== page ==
One of the most challenging scenarios for a lot of people at their place of work is finding a way to ‘cope’ with a toxic co-worker, or even worse, boss. Today, Leadership Coach, Katie Kelley, shed some light on how best to manage a toxic co-worker.
Objectively Evaluate Your Working Relationship
First, take some time to step back from the embroiled work scenarios you may have found yourself in with this toxic co-worker, and evaluate the relationship objectively. This is best done with someone you trust and who does not even know the other party or of course a trained professional. Your goal is to reflect on the style of your co-worker, their patterns and whatever extenuating circumstances could be leading to them acting in a less than ideal manner. A great simple tool to do this exercise is the fishbone diagram. This exercise will help you understand what part you might be able to ‘better own’ and manage for your own sanity. You also want to think about what is being triggered by this person’s style as well as what kind of expectations you have for the relationship. Consider whether they are reasonable and what you need to adjust in order to better cope with the fact that you have to work with this person on a daily basis.
Implement Feedback & Disclosure
In an ideal world, you will flesh out the fishbone diagram with your co-worker as a means of opening up the conversation with them about your ‘dissatisfaction’ with the state of your working relationship. I realize that this is not something that most people feel comfortable doing. So, a more incremental way to do this is to begin to find opportunities to share with your co-worker your reaction or the ‘effect’ of their particular working style with your own. The key is to take the emotion out of the situation and work towards objectively talking about improving your working relationship in a very constructive and forward focused framework. This helps to cut down on their defenses or an over personalization of the matter at hand. No one likes to feel attacked, especially those who might know they are not treating people in a respectful and fair manner. I can provide an example of how viewers could set up a dialogue like this.
Clarify Rules of Engagement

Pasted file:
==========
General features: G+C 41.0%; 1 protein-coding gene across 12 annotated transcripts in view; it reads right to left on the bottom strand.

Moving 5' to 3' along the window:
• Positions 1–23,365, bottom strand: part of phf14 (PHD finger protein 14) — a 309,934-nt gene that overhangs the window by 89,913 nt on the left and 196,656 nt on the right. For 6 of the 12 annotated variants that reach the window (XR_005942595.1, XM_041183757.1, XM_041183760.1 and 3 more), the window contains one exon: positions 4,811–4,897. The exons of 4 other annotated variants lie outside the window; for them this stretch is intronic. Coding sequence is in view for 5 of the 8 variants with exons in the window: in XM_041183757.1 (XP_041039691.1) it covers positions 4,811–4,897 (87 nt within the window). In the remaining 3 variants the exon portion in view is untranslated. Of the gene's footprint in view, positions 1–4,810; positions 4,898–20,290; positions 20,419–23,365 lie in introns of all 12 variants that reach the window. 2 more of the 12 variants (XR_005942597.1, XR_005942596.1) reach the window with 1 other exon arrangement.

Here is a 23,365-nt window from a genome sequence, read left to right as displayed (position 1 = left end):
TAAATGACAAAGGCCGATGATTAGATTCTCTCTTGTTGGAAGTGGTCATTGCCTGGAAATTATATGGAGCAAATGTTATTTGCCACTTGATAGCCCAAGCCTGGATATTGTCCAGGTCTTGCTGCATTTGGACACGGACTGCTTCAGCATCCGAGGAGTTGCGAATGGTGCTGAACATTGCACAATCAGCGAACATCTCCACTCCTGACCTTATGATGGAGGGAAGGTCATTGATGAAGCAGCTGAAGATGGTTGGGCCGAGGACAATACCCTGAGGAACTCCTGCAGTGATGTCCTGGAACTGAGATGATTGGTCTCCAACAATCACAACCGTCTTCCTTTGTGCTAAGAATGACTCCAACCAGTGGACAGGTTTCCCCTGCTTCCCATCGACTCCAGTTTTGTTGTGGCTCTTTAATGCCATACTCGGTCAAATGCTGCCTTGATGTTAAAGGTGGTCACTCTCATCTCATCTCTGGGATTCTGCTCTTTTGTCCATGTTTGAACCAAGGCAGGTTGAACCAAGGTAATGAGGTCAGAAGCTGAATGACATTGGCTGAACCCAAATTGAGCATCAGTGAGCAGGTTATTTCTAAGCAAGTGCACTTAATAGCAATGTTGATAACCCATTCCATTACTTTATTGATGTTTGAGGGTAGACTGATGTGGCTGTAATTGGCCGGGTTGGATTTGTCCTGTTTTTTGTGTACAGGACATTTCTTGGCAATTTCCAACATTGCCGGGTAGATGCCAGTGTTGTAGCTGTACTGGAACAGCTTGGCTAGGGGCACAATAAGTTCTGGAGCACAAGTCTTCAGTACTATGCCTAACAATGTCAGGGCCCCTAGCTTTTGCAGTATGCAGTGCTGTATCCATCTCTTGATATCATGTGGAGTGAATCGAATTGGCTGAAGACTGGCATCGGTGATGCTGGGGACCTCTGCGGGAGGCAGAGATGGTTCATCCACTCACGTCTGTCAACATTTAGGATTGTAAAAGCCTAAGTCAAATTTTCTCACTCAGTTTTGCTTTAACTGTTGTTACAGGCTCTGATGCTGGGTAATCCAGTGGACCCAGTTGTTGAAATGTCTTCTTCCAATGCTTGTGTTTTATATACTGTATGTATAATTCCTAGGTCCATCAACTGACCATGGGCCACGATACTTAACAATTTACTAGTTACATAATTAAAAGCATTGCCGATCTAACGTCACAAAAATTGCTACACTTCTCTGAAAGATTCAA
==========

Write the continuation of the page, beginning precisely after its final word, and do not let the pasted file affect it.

The next step is to enforce the general criteria by which you and they have been set up to work together. You can try to do this one of two ways. The first route, is a private conversation just with your co-worker, about taking into consideration all of the discussions you have had thus far in the first two steps and saying, “Can we agree that we need to work on a new rules of engagement together?” If they agree to do this, great. If not, you move on to the second route of uncovering either your original job description or seeking counsel from your co-workers or other senior members of your office about the protocol of the working relationship. If no one has these answers, then it could be time to involve HR in drawing up those boundaries, so that everyone is clear about the expectations and responsibilities that each team member should be upholding to one another. I realize this can be a very uncomfortable step to take for many, and you are right—this is not easy. But it is the right thing to do, the courageous thing to do and eventually will most often times lead you to a resolved and much easier working relationship.
Experiment with Different Leadership Styles
My Leadership Styles Model offers folks four different means of leading others: Collaborating, Guiding, Directing and Disengaging. Ideally, we always start off conversations in a collaborative style, but it is predicated on the fact that you wholeheartedly have an open mind and belief about the situation at hand and that you are open to learning new ideas. If you can genuinely admit to yourself, that there may be factors or information that your co-worker might share with you that could help you better cope with them, then try to begin your conversations with that collaborative approach. I will provide some opening lines for a collaborative approach.
Raise Your Boundaries in the Short Term
The bottom line is that if you are experiencing someone at your workplace as toxic, you need to better protect yourself from them. While all of these previous tips are more of a long term approach to remedying the situation, a short term approach needs to include an evaluation of whether this is a place you want to continue to work, what your options are as far as not having to interact with them as much and adjusting the way in which you are interacting with them today. If they are saying hurtful comments to you about your personal life, stop sharing aspects of that part of yourself with them. If they never give you the praise that you know you deserve for your work, look elsewhere for them and come to terms with the fact that this may never change with this person. You have got to look out for yourself and work to lower the silo that the two of you may be operating in so that you can grow your relationships elsewhere and allow their ‘bad behavior’ to be seen by your company at large.